Until the goats freshened and we began milking again this past summer, I had a niggling feeling about the children’s nutrition. Sure, they were getting all of the usual traditional foods but the goats had been dry for several months and I was just starting to wonder. It probably had something to do with the little comments here and there about how good a glass of milk sounded or how much they liked yogurt.

And now, this.


Twice a day I can’t quite believe my eyes when I strain the milk… and skim the cream. I really, firmly believe that raw dairy products provide nourishment in ways that most other foods simply cannot. When you have milk, you have a meal, I sometimes say as I put whatever vegetables, beans, eggs, or meat we might have onto the table. And everyone gets a huge glass of milk.


And now, with that cream, has come raw butter and raw sour cream (and maybe raw cream cheese soon). While some of us can eat store-bought grass-fed butter and cheese from time to time when the dairy animals are dry, Stewart and Elijah cannot. Pasteurized dairy almost immediately makes Stewart feel unwell. So to bring these foods that are not only tolerable, but down right medicinal, to their bodies… and to watch them liberally eat of such nourishment has been a really fulfilling and almost overwhelming experience.


When I see that milk pail, it is a twice-daily reminder that we don’t deserve any of it, and yet God in His mercy created this animal to produce such nourishment and placed her right in our own backyard by His providential hand. And she has been such an easy cow – no kicking, no fighting, and even though we have messed up along the way, the Lord has allowed her to stay with us and nourish our family and with such delicious foods at that.

Such mercy it all is. Such mercy.

I don’t know how long Mabel is destined to be a part of our homestead but I am so very grateful for what she has, quite literally, brought to the table.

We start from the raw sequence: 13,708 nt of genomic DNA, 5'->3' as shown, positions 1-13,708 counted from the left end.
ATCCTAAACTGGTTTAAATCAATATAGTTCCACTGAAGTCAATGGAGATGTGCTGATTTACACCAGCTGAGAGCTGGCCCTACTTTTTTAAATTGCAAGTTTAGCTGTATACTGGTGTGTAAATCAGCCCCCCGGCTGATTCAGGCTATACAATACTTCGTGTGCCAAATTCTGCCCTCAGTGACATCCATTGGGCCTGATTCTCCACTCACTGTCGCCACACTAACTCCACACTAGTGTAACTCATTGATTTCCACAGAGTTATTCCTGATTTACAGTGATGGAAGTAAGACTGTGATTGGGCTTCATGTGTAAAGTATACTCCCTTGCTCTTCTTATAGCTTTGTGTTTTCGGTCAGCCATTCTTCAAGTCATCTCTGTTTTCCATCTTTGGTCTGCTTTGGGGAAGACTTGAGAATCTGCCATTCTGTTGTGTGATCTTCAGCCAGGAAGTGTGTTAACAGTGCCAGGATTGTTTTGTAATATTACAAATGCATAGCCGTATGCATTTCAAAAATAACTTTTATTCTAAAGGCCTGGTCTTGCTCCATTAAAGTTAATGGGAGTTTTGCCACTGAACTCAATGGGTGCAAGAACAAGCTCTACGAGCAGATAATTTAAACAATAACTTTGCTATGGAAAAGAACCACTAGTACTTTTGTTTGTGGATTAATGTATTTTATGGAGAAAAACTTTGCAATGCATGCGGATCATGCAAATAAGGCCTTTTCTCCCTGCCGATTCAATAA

schooltwoFall is doing what it has often done in the nearly six years since we have inhabited this land – coming and going. While the last two years have seen that subtle day-to-day change in seasons, this year seems a bit like earlier years. It has been a little drier, a little warmer, and the first “cold front” a bit fleeting. Even so, the calendar says it is fall.

I didn’t realize how much time we were spending on various aspects of the garden until the fall garden was mostly planted and now here we are with a bit more time in our days. Since February it seems we have been out there most days planting, weeding, watering, and tending to these plants that feed us. All the while we have been holding a somewhat regular school schedule for the two oldest boys and, more recently, Annabelle.


Without the urgency of harvesting, preserving, or planting in our mornings, we are turning to the school books for a couple of extra hours every day. This transition reminds me of the many times I have read, but never quite fully understood, the words of the pioneers. The challenge of putting down the shovel or dish towel and tucking into the books is an ever present one, and even more so for them it would seem.


Truth be told, the children have never once been more enthusiastic about opening their books than heading out for homestead chores. But I suppose that’s why us parents decide which days are about dirt and which days are about long division.


I had a great sense of fear when I began homeschooling; that fear that if anyone was going to botch this, it would be me. But the Lord is faithful and has allowed the children to learn to read and to plant; to write and to weed; to milk and to multiply… despite my inability to organize, well, anything.